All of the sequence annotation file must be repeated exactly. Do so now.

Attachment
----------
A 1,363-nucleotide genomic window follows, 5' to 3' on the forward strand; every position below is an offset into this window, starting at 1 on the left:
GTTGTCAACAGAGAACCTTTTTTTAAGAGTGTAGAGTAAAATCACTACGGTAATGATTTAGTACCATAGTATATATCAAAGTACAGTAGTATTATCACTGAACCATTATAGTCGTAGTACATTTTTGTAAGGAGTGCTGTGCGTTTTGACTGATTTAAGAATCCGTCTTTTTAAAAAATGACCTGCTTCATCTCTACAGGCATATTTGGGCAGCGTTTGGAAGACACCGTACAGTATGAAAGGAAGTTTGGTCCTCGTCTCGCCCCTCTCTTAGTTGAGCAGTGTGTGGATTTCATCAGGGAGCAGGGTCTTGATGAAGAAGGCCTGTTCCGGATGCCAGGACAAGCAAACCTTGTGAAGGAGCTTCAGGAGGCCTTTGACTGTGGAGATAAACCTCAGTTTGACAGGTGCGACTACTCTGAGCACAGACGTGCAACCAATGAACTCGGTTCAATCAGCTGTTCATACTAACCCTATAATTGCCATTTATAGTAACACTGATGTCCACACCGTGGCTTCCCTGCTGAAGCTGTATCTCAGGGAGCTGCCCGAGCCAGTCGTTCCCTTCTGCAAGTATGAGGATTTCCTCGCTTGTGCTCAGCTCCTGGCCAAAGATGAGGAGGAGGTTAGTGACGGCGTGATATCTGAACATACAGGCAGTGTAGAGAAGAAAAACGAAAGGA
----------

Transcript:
A 1,363-nucleotide genomic window follows, 5' to 3' on the forward strand; every position below is an offset into this window, starting at 1 on the left:
GTTGTCAACAGAGAACCTTTTTTTAAGAGTGTAGAGTAAAATCACTACGGTAATGATTTAGTACCATAGTATATATCAAAGTACAGTAGTATTATCACTGAACCATTATAGTCGTAGTACATTTTTGTAAGGAGTGCTGTGCGTTTTGACTGATTTAAGAATCCGTCTTTTTAAAAAATGACCTGCTTCATCTCTACAGGCATATTTGGGCAGCGTTTGGAAGACACCGTACAGTATGAAAGGAAGTTTGGTCCTCGTCTCGCCCCTCTCTTAGTTGAGCAGTGTGTGGATTTCATCAGGGAGCAGGGTCTTGATGAAGAAGGCCTGTTCCGGATGCCAGGACAAGCAAACCTTGTGAAGGAGCTTCAGGAGGCCTTTGACTGTGGAGATAAACCTCAGTTTGACAGGTGCGACTACTCTGAGCACAGACGTGCAACCAATGAACTCGGTTCAATCAGCTGTTCATACTAACCCTATAATTGCCATTTATAGTAACACTGATGTCCACACCGTGGCTTCCCTGCTGAAGCTGTATCTCAGGGAGCTGCCCGAGCCAGTCGTTCCCTTCTGCAAGTATGAGGATTTCCTCGCTTGTGCTCAGCTCCTGGCCAAAGATGAGGAGGAGGTTAGTGACGGCGTGATATCTGAACATACAGGCAGTGTAGAGAAGAAAAACGAAAGGA